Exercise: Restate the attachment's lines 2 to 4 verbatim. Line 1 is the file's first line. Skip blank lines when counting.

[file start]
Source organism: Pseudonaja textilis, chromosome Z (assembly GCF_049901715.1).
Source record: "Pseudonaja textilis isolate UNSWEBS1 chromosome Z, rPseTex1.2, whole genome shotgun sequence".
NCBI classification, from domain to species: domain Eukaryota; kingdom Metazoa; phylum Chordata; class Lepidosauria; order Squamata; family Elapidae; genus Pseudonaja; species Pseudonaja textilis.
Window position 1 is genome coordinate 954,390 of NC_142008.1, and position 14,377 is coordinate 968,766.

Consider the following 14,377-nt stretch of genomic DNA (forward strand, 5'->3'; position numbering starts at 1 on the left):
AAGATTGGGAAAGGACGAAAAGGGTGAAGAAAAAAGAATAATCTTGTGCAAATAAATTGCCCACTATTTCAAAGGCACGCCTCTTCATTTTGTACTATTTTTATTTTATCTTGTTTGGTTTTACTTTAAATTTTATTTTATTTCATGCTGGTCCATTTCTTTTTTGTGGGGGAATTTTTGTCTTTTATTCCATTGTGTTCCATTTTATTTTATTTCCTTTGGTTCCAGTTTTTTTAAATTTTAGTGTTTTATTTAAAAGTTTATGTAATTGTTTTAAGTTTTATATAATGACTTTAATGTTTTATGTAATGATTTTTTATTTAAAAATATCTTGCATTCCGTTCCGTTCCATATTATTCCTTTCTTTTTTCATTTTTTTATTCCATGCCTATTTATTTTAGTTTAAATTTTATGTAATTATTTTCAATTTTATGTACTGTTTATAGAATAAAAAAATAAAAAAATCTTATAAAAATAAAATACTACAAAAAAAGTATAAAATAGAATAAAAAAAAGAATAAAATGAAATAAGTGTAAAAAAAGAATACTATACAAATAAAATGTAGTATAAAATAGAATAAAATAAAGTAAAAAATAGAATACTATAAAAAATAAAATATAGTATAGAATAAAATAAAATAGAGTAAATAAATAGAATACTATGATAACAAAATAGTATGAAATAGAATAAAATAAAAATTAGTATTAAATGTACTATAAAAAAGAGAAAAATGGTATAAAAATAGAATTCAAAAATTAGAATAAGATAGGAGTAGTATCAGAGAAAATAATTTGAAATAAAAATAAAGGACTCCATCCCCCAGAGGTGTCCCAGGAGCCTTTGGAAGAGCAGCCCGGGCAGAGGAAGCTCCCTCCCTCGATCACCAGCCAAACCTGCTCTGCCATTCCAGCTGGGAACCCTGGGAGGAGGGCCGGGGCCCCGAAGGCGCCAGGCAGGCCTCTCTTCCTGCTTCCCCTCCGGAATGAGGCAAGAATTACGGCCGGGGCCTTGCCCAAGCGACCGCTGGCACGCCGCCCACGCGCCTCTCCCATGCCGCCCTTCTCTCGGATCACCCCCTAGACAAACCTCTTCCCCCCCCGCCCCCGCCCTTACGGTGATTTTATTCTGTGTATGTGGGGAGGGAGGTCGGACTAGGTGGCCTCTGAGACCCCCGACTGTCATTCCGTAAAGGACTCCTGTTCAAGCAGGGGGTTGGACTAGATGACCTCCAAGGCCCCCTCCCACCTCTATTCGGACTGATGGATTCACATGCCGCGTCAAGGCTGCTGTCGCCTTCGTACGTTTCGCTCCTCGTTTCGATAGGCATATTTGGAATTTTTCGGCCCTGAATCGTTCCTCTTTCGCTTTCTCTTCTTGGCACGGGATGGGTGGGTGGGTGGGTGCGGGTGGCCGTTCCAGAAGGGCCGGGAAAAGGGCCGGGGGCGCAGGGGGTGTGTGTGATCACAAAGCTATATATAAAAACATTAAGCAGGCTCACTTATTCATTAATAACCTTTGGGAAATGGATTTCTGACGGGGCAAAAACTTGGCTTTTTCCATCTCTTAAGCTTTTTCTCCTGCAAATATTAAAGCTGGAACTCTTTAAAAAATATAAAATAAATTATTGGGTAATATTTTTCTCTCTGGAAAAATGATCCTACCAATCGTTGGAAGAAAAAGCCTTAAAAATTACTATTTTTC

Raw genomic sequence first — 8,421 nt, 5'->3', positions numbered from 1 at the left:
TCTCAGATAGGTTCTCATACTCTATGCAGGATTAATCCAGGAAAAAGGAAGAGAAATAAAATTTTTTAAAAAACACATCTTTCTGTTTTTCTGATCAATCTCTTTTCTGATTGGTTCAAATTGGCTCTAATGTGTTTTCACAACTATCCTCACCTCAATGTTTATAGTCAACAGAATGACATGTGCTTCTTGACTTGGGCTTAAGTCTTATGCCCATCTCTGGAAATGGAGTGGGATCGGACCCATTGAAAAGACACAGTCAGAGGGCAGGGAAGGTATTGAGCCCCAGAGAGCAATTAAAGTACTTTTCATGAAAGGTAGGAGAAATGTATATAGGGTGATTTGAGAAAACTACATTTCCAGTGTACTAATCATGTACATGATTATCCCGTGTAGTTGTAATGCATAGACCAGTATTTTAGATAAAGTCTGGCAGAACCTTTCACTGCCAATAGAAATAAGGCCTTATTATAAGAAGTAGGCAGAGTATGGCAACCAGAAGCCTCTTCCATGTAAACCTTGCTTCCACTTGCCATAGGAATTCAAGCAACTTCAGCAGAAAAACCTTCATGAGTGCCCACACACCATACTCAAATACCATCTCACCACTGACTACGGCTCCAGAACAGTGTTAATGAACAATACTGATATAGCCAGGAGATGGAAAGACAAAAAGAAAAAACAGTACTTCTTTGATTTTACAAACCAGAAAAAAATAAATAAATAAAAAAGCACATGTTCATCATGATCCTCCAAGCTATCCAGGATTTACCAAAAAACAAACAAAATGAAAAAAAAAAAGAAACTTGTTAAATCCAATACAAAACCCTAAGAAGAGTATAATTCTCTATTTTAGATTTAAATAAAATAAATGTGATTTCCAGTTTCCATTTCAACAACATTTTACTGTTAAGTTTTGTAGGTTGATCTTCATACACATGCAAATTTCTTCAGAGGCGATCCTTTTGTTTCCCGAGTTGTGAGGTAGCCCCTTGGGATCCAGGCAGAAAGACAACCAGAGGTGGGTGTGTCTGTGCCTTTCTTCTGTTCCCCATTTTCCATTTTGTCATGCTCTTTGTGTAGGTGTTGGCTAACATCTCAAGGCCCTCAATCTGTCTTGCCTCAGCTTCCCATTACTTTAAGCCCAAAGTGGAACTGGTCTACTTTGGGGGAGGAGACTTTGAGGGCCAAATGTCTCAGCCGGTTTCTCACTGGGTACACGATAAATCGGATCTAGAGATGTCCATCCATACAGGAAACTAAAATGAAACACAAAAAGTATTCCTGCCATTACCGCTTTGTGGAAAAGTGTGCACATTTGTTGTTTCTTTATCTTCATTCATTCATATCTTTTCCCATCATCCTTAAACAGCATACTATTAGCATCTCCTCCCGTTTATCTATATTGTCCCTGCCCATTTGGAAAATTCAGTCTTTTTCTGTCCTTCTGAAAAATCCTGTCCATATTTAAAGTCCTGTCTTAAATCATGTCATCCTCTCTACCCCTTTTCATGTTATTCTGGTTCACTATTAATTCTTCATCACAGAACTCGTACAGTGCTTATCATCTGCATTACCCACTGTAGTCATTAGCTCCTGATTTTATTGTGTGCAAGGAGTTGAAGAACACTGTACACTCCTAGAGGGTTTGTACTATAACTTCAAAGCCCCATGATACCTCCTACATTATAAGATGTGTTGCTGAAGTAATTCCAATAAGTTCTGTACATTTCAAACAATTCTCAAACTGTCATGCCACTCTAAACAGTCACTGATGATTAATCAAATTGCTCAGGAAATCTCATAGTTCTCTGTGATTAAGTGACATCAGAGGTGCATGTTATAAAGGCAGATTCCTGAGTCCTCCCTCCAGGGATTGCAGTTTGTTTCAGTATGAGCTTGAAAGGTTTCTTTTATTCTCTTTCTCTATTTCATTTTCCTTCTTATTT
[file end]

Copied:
Source record: "Pseudonaja textilis isolate UNSWEBS1 chromosome Z, rPseTex1.2, whole genome shotgun sequence".
NCBI classification, from domain to species: domain Eukaryota; kingdom Metazoa; phylum Chordata; class Lepidosauria; order Squamata; family Elapidae; genus Pseudonaja; species Pseudonaja textilis.
Window position 1 is genome coordinate 954,390 of NC_142008.1, and position 14,377 is coordinate 968,766.